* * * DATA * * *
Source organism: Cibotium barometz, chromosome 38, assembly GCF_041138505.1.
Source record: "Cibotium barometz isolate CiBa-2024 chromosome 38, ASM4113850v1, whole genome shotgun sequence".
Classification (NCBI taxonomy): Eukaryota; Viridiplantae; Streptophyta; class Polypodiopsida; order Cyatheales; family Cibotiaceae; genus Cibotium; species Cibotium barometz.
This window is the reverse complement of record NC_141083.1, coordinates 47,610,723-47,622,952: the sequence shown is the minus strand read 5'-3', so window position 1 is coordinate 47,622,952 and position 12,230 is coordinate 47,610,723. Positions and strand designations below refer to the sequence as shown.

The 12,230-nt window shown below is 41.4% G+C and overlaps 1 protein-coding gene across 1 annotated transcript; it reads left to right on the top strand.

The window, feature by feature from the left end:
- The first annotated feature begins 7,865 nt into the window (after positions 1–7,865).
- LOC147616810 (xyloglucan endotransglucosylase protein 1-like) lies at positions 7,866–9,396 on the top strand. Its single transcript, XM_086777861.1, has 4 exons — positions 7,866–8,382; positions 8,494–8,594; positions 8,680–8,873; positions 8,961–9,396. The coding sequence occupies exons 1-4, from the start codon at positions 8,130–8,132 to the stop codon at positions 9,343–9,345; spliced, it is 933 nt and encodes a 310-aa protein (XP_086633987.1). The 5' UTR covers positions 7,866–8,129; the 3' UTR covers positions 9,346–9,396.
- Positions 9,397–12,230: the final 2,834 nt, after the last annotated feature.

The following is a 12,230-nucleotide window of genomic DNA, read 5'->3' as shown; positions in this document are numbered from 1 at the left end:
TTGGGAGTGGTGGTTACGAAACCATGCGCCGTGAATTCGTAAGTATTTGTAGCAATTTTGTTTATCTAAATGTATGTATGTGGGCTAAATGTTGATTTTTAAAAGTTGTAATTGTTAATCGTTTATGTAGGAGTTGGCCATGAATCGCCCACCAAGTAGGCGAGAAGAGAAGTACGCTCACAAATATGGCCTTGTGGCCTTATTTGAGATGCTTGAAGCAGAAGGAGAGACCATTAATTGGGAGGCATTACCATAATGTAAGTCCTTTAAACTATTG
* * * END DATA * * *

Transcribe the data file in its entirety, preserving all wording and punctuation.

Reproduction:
Source organism: Cibotium barometz, chromosome 38, assembly GCF_041138505.1.
Source record: "Cibotium barometz isolate CiBa-2024 chromosome 38, ASM4113850v1, whole genome shotgun sequence".
Classification (NCBI taxonomy): Eukaryota; Viridiplantae; Streptophyta; class Polypodiopsida; order Cyatheales; family Cibotiaceae; genus Cibotium; species Cibotium barometz.
This window is the reverse complement of record NC_141083.1, coordinates 47,610,723-47,622,952: the sequence shown is the minus strand read 5'-3', so window position 1 is coordinate 47,622,952 and position 12,230 is coordinate 47,610,723. Positions and strand designations below refer to the sequence as shown.

The 12,230-nt window shown below is 41.4% G+C and overlaps 1 protein-coding gene across 1 annotated transcript; it reads left to right on the top strand.

The window, feature by feature from the left end:
- The first annotated feature begins 7,865 nt into the window (after positions 1–7,865).
- LOC147616810 (xyloglucan endotransglucosylase protein 1-like) lies at positions 7,866–9,396 on the top strand. Its single transcript, XM_086777861.1, has 4 exons — positions 7,866–8,382; positions 8,494–8,594; positions 8,680–8,873; positions 8,961–9,396. The coding sequence occupies exons 1-4, from the start codon at positions 8,130–8,132 to the stop codon at positions 9,343–9,345; spliced, it is 933 nt and encodes a 310-aa protein (XP_086633987.1). The 5' UTR covers positions 7,866–8,129; the 3' UTR covers positions 9,346–9,396.
- Positions 9,397–12,230: the final 2,834 nt, after the last annotated feature.

The following is a 12,230-nucleotide window of genomic DNA, read 5'->3' as shown; positions in this document are numbered from 1 at the left end:
TTGGGAGTGGTGGTTACGAAACCATGCGCCGTGAATTCGTAAGTATTTGTAGCAATTTTGTTTATCTAAATGTATGTATGTGGGCTAAATGTTGATTTTTAAAAGTTGTAATTGTTAATCGTTTATGTAGGAGTTGGCCATGAATCGCCCACCAAGTAGGCGAGAAGAGAAGTACGCTCACAAATATGGCCTTGTGGCCTTATTTGAGATGCTTGAAGCAGAAGGAGAGACCATTAATTGGGAGGCATTACCATAATGTAAGTCCTTTAAACTATTG